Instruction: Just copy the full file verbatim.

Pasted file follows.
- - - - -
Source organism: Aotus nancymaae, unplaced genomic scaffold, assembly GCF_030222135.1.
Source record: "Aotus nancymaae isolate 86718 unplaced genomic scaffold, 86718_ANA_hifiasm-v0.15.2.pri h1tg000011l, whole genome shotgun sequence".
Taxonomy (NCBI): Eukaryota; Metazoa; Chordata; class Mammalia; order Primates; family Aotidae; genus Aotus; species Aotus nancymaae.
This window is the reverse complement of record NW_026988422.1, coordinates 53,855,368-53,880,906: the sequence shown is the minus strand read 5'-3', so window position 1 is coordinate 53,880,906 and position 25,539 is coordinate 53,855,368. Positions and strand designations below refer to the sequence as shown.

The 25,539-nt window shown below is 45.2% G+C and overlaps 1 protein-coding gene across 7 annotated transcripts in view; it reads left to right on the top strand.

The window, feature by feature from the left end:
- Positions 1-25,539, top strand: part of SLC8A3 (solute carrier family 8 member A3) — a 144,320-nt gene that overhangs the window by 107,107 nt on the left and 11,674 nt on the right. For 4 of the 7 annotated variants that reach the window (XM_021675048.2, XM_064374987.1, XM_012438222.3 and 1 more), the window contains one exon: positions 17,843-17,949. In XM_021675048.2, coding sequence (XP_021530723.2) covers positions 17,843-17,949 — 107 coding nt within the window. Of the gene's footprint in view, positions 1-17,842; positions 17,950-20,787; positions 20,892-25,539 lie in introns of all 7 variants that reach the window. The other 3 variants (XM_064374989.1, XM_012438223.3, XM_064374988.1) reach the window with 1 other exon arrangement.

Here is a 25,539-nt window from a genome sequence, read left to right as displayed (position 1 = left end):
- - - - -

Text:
Source organism: Aotus nancymaae, unplaced genomic scaffold, assembly GCF_030222135.1.
Source record: "Aotus nancymaae isolate 86718 unplaced genomic scaffold, 86718_ANA_hifiasm-v0.15.2.pri h1tg000011l, whole genome shotgun sequence".
Taxonomy (NCBI): Eukaryota; Metazoa; Chordata; class Mammalia; order Primates; family Aotidae; genus Aotus; species Aotus nancymaae.
This window is the reverse complement of record NW_026988422.1, coordinates 53,855,368-53,880,906: the sequence shown is the minus strand read 5'-3', so window position 1 is coordinate 53,880,906 and position 25,539 is coordinate 53,855,368. Positions and strand designations below refer to the sequence as shown.

The 25,539-nt window shown below is 45.2% G+C and overlaps 1 protein-coding gene across 7 annotated transcripts in view; it reads left to right on the top strand.

The window, feature by feature from the left end:
- Positions 1-25,539, top strand: part of SLC8A3 (solute carrier family 8 member A3) — a 144,320-nt gene that overhangs the window by 107,107 nt on the left and 11,674 nt on the right. For 4 of the 7 annotated variants that reach the window (XM_021675048.2, XM_064374987.1, XM_012438222.3 and 1 more), the window contains one exon: positions 17,843-17,949. In XM_021675048.2, coding sequence (XP_021530723.2) covers positions 17,843-17,949 — 107 coding nt within the window. Of the gene's footprint in view, positions 1-17,842; positions 17,950-20,787; positions 20,892-25,539 lie in introns of all 7 variants that reach the window. The other 3 variants (XM_064374989.1, XM_012438223.3, XM_064374988.1) reach the window with 1 other exon arrangement.

Here is a 25,539-nt window from a genome sequence, read left to right as displayed (position 1 = left end):